Director: Patty Jenkins
Screenwriter: Allen Heinberg
Cast: Gal Gadot, Chris Pine, Connie Nielsen, Robin Wright, Danny Huston, and David Thewlis
It was inevitable that some movie in the Detective Comics Extended Universe would eventually get it right. It wasn’t Man of Steel, it wasn’t Batman v. Superman, and it definitely wasn’t Suicide Squad. Did I think it would be Wonder Woman? No, but it was. Regardless, whatever it was, that particular film would be laden with praise far better than it deserves simply because it’s the film that stopped the DC bleeding. That’s the case with Wonder Woman. A fine film, but not to the degree that its being touted.
We open in modern day with an established Diana (Gal Gadot), working in her office at the Louvre, when she receives a curious brief case courtesy of Wayne Enterprises. Within is the original photo of the image Wayne (Ben Affleck) uncovered of Diana and a group of soldiers posing for a picture in war-torn Belgium mid World War II. With the photo, Wayne enclosed a note hoping to be able to sit down and hear the story that lead to this photo someday. Fortunately for us, that day is today, as the film flashes back to the War-era 1940s on a mysterious Mediterranean island populated with god-like Amazon women training as warriors.
The isolated island is hidden from all other people of Earth and is so protected that all inhabitants are unaware of the World War going on around them. Diana, now a child runs through the training areas, locking eyes with Antiope (Robin Wright), General to the warriors who seems to see some potential in young Diana that her sister, Diana’s mother, Hippolyta (Connie Nielsen) seems to be ignoring. While Hippolyta’s goal is to protect her daughter, the fact has not escaped Diana that she is the only child on the island and it is clear Hippolyta and Antiope know why, and it has something to do with the why their mysterious island remains hidden from the world of man. Diana, however sides with Hippolyta on the matter and eventually Antiope agrees to allow her sister to train Diana on the condition that she train her harder than any warier she’d ever trained previously.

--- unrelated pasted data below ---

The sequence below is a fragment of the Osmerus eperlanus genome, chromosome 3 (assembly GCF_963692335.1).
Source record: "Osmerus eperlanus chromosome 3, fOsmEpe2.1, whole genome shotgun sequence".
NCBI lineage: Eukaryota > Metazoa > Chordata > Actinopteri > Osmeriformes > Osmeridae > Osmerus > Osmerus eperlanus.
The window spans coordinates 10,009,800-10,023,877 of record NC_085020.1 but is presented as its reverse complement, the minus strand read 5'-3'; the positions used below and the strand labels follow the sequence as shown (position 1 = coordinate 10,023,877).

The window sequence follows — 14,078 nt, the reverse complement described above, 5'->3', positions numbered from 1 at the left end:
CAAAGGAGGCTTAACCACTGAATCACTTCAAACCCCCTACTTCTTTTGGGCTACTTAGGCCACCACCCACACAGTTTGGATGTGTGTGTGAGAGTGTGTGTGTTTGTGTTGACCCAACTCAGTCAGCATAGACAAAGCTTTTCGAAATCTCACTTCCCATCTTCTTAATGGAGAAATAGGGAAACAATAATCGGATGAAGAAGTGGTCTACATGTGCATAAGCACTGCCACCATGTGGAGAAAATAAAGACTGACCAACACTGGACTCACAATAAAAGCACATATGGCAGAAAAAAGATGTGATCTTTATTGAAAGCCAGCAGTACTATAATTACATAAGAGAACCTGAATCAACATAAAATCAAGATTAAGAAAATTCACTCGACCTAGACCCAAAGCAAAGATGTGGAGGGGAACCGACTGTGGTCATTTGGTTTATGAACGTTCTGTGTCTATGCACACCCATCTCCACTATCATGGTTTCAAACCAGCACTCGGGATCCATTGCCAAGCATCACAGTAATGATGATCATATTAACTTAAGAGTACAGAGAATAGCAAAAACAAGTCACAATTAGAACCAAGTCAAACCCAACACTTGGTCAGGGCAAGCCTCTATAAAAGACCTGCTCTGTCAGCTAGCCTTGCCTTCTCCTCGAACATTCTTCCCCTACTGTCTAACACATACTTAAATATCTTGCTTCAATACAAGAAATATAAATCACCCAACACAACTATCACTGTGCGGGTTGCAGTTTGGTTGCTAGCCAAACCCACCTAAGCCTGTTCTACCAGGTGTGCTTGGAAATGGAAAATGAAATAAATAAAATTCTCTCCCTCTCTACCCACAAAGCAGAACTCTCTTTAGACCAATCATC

The world of man does not stay hidden for long, however. Steve Trevor (Chris Pine) American CIA agent working for British intelligence posing as a Nazi crashes his plane and Diana, now grown, witnesses it and rushes to his rescue. What she doesn’t know is that Trevor is being pursued by the Germans and by rescuing Trevor, she leads the Germans right to her home. The ensuing battle between her Amazon warrior race and the pursuing Nazis introduces her to the conflict in the outside world, and with Trevor, she decides to leave home to fight a war to end all wars, discovering her full powers and true destiny.
There’s actually quite a bit to this movie, not in terms of complication, but in terms of its reach; think Captain America meets Thor meets Elf. In the end, Wonder Woman is more successful at what it represents than of what it actually is. As I mentioned in my opening, the first DC movie to strike a chord with audiences and critics will receive enhanced accolades. Wonder Woman represents a change in course. It is funny, heartfelt, romantic, and exciting. None of these adjectives can be used to describe the previous DCEU films. Furthermore, this disconnectedness in tone is further illustrated by the film’s execution. This is a stand-alone film in every way. There are no pandering cameos or obvious Easter egg plot points to lessen the film’s impact. Wonder Woman strikes out to sink or swim on its own, and for the most part it swims just fine.
That’s not to say the film is not without its faults. There is a fairly forced thread involving the origin of Wonder Woman and her immortal Olympian ancestry, which paves the way for at least one too many villains for me. Villainy should have started and stopped with Elena Anaya’s haunting performance as Dr. “Poison” Maru. Furthermore, I have a little qualm with the film’s supposed message in combination with the history it presents, or shall I say decides not to present. I won’t say more, but it’s hard to ignore a certain historic event that does not play out in this film, which would certainly complicate its overall theme.
And then there’s the costume reveal, which came off kind of hokey, in my opinion. I know it’s a big deal, and I know it needs to happen in a big way, but as Diana trekked across “no man’s land” in her Stars and Stripes Amazon armor in slow motion, I was lost in in an female objectified patriotic feminist paradox! Later I would read that director Patty Jenkins did not change or reshoot a single scene for this film…except for this one. Which makes me wonder, what was it like before reshooting?
Still, this is an almost entirely satisfying, fresh, and enjoyable summer blockbuster. The two main stars, Pine and Gadot, are terrific together, and finding Gadot for this role is an absolute miracle. She embodies the nearly 80 year history of the character brilliantly and will serve the character greatly in her various appearances in other DC films. Wonder Woman, while flawed, is a good time at the movies, which is all anyone is really hoping for in her next film as the Amazing Amazon, this fall’s Justice League, slated for November 17th. B+
Wonder Woman is rated PG-13 and has a running time of 2 hours and 21 minutes.